What challenges have you overcome to get to where you are?
I’ve had to overcome quite a few challenges; attending a bootcamp is not for people who aren’t incredibly self-motivated. To get the most out of the program, you will probably be putting in between 70-80 hours a week during the 3-month in-person portion of the program. Apart from the program, I had a bit of rough time finding a job after I graduated. The advice I can give for when the job hunt gets rough is to: continue to pursue side projects, go to lots of networking events, and utilize your network as much as you can. Unfortunately part of the job hunt is just luck, so try not to give up when the going gets rough!
What advice do you have for people making a career change through a coding bootcamp?
Some kind of general advice + wisdom I can offer for people about to enter a bootcamp, would be to trust yourself and never stop fighting; and by “fighting” I mean, never stop pushing yourself and boundaries. If you are really giving the program (and yourself) everything that you’ve got, I can guarantee that it’s going to be, for whatever reason, extremely hard at times. Team disagreements, pushy clients, all-nighters, frustrating design restrictions, roadblocks to your process - take your pick of potential challenges. But honestly those challenges are all part of polishing you into a designer - trust yourself and stick to your process. I’ve learned that being a designer is not just about putting your head down and making pretty things, it’s about advocating for a larger process. Just like anything in life, if you give it everything you have you will absolutely learn, grow, and became the professional designer you set out to be.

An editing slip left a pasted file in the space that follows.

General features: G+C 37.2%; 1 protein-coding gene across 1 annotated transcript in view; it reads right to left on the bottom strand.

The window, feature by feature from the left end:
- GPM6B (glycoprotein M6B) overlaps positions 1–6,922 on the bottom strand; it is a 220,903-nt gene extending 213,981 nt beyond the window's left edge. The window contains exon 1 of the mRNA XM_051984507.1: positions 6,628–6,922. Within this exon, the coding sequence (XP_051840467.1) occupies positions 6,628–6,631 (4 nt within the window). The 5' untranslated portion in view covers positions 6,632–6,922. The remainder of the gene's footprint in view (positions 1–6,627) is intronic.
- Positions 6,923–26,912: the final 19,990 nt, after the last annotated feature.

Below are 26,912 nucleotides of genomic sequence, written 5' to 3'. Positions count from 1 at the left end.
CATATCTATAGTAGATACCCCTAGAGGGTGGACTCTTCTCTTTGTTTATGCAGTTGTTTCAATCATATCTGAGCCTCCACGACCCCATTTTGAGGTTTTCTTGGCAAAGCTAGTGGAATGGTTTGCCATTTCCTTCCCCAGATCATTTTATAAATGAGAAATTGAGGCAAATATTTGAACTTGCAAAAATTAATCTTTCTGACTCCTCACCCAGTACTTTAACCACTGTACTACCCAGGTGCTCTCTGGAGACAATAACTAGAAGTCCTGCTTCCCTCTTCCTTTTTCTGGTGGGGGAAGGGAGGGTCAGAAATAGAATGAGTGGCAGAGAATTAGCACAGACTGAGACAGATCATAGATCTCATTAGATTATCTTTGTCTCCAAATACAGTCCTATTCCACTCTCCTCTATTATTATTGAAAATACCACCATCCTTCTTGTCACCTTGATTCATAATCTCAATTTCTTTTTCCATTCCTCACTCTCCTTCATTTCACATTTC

Any advice for recent graduates looking for a job?